Palliative care is a specialized type of medical care given to patients with a life-limiting illness. The aim of palliative care is to alleviate symptoms, pain, and suffering- both physical and mental- in order to improve the quality of life for the patient and their family. Perinatal palliative care is the practice of providing this specialized care to both the babY who has a prenatal diagnosis of a life-limiting condition and the parents who have chosen to continue the pregnancy despite their unborn baby’s diagnosis.
This specialized care respects the life and dignity of the unborn baby by addressing the baby’s quality of life, the process of dying, and the importance of embracing the time these parents will have with their child throughout pregnancy, during labor and delivery, and in the time after birth. Perinatal palliative care is not aimed at changing the diagnosis or finding a cure; rather, it is about giving the parents a voice and active role in the end-of-life care they receive for their baby by honoring the parents’ wishes, supporting the process of pregnancy continuation, making memories, and transitioning into life after loss with the least amount of trauma possible.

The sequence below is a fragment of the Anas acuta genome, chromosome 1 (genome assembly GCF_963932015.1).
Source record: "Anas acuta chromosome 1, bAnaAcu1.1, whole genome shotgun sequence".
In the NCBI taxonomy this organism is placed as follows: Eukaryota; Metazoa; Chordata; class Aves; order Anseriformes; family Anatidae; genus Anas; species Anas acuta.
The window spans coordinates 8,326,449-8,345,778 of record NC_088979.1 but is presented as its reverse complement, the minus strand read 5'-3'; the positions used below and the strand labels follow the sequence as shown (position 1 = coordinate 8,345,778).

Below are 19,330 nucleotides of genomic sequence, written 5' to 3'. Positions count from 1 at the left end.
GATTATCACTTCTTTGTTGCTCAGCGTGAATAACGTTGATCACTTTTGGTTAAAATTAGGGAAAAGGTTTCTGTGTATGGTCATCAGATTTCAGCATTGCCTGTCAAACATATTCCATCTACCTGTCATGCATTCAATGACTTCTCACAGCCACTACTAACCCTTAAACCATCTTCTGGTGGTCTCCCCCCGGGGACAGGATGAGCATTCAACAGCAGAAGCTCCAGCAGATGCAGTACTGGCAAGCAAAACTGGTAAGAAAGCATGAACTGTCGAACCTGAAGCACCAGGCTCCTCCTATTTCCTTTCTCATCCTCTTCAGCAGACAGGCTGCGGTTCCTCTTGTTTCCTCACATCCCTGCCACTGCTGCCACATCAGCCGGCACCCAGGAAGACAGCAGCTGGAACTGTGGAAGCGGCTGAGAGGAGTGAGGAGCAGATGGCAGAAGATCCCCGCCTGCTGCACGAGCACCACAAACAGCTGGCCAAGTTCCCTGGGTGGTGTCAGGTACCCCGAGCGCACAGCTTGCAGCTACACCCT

According to a study published by scientists at Cork University Maternity Hospital in Cork, Ireland (1), the most profound effect a life-limiting prenatal diagnosis can leave on families is often a psychological one. As a result, the scientists recommend a multidisciplinary team approach that includes obstetricians, specialists, and palliative care to best assist and support parents from the time of initial diagnosis all the way through postnatal care. In a publication of clinical management guidelines, The American College of Obstetricians and Gynecologists and the Society for Maternal-Fetal Medicine recommend that every family who receives a prenatal diagnosis of a life-limiting condition be offered perinatal palliative care services and comfort care following diagnosis, throughout pregnancy, and after delivery (2).